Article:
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State Of The Economy -

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Stephen Long assesses recent proposals to rescue Europe's economy.

Transcript

LEIGH SALES, PRESENTER: Another day, another plan to fix the European debt crisis and pull the
world back from the brink of recession. Over the weekend, world leaders devised a scheme to try to
deal with the problems. It involves a managed Greek default, bank rescues and more money for
bailouts. But it's all pretty vague and not without risk, as Stephen Long reports.

STEPHEN LONG, REPORTER: The Pope's visit to his birthplace, Germany, provided Europe with a welcome
distraction from the problems in the material realm: the $4 trillion wiped off share markets last
week; the fears and forecasts of financial Armageddon.

MARK FABER, GLOOMBOOMDOOM REPORTER (Sept. 22): The best is that we prepare because we're all
doomed! We're all doomed!

STEPHEN LONG: While investors prayed for a miracle, across the Atlantic in Washington, the world's
Finance ministers and central bank governors cooked up their latest new plan, though some think
it's far from divine.

OLIVER HARTWICH, CENTRE FOR INDEPENDENT STUDIES: What it risks is of course creating hyperinflation
because you can imagine what happens when you flood a economy, even if it's a big economy like the
eurozone, with potentially trillions of euros. They're just asking for hyperinflation.

STEPHEN LONG: US Treasury boss Tim Geithner was apparently the brainchild of the new plan to rescue
Europe from debt disaster and save the world from recession.

As the debt clock ticks down, the plan aims to rescue banks and reassure the world that big
countries like Italy and Spain won't go broke. It essentially involves throwing even more money at
the problem, up to two trillion euros, equivalent to 2.8 trillion Aussie dollars. But there's a bit
of smoke and mirrors involved. The existing bailout device is the European Financial Stability
Facility, the EFSF. It's only got maximum 700 billion euros, which isn't nearly enough. So world
leaders are planning to do what's known as leveraging the fund, a bit like buying shares with a
margin loan.

OLIVER HARTWICH: There are plans that the European Stability Facility will actually purchase
government bonds, deposit them straight with the European Central Bank, get fresh money from the
central bank and use that money to buy even more government bonds. And so they are creating a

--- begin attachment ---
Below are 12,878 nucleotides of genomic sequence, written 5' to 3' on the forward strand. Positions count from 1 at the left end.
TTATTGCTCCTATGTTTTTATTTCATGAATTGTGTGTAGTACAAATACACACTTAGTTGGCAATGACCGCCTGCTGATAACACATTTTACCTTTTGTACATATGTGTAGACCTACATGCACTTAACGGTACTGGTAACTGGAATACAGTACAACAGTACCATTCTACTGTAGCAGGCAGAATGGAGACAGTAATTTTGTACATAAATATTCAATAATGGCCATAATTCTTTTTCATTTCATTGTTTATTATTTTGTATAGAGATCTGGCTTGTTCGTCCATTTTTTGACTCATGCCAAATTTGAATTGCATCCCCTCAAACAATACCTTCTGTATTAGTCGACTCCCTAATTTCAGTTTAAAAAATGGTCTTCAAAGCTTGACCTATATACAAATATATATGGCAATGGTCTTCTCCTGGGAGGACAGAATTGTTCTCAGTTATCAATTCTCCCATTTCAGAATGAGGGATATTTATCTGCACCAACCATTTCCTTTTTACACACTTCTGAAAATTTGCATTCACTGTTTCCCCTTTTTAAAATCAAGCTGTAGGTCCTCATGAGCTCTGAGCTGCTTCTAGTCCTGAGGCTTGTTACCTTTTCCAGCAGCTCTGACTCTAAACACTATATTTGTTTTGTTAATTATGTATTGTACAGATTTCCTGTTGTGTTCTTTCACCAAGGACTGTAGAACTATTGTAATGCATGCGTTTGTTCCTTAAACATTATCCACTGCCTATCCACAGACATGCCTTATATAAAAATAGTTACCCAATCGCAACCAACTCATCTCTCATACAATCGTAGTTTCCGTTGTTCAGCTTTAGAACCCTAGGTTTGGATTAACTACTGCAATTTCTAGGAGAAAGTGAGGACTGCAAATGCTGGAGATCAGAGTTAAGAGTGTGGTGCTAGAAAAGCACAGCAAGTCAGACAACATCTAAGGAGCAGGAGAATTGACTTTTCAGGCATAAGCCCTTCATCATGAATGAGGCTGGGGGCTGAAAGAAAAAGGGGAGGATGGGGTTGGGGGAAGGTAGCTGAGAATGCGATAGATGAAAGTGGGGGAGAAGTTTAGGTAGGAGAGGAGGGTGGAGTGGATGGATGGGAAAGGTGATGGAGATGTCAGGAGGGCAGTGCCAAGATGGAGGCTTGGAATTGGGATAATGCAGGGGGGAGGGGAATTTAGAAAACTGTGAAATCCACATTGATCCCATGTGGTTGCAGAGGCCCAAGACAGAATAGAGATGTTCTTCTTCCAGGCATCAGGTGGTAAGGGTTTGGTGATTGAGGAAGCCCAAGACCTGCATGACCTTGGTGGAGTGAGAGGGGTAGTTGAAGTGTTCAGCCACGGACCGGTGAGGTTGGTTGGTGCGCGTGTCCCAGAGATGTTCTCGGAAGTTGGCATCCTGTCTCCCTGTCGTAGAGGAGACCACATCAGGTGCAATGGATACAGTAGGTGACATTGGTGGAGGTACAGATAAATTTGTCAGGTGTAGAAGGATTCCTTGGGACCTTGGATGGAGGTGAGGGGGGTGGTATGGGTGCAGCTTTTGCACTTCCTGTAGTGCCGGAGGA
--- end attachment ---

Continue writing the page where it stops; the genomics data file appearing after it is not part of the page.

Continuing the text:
perpetual motion machine whereby the European Stability Facility and the European Central Bank will
effectively just print money on an endless scale.

FARIBORZ MOSHIRIAN, UNSW: I think the European leaders have to distinguish between the role of
European Central Bank, which has got responsibility for interest rate and price of stability, not
acting as the Eurozone Treasury, as opposed to this new fund which is - eventually is going to act
as Eurozone Treasury.

STEPHEN LONG: Tens of billions of dollars are being set aside to recapitalise banks exposed to
government debt default and other losses. A managed default of Greece's national debt now appears
to be part of the plan.

ROBERT RENNIE, WESTPAC: We've get two choices here. Greece can default in an organised fashioned or
it can default in a disorganised, riot-style fashion.

STEPHEN LONG: But not a Greek exit from the euro.

OLIVER HARTWICH: Angela Merkel appeared on Germany's top-rating political talk show this morning
for a whole hour. She was asking questions about the Eurozone and the future of the euro. And what
Angela Merkel specifically ruled out was a return to the Deutschmark and she specifically also
ruled out a Greek exit from the eurozone.

FARIBORZ MOSHIRIAN: The problem we facing in Europe is no longer debt crisis, it is leadership
crisis, simply because we are looking at eurozone where we are at the mercy of national leaders to
act for the interests of Europe. And I think at this stage, unless national leaders act for the
interests of Europe as a whole, we are going to see constant volatility and uncertainty in the
market.

STEPHEN LONG: The Australian dollar's wild ride is one part of that volatility.

ROBERT RENNIE: If you look back over the last - well, all the way back to the float from 1983 to
2007, the average range that we would see in any given year would be about 11 points. So the range
that we've seen in the last three weeks is equivalent to what we would see in a normal year, at
least pre-GFC. So intense volatility, and importantly, it's being driven by non-Australian events.

STEPHEN LONG: For Australian exporters, the fall in the Aussie dollar to below parity might provide
some relief if it continues.

FARIBORZ MOSHIRIAN: Australia will be better off if we have a slower economic activities in China.
Around eight per cent economic growth in China will make sure that Australian dollar is not going
to go above parity and manufacturing sector will remain more competitive, our tourist industry will
operate more effectively.

STEPHEN LONG: But if China's export markets dry up as the Eurozone crisis spins out of control,
Australian businesses might yearn for the days when a high currency was the biggest worry.

LEIGH SALES: And tomorrow night I'll be talking to the US managing editor of the Financial Times
Gillian Tett about whether we can avoid a global recession or not.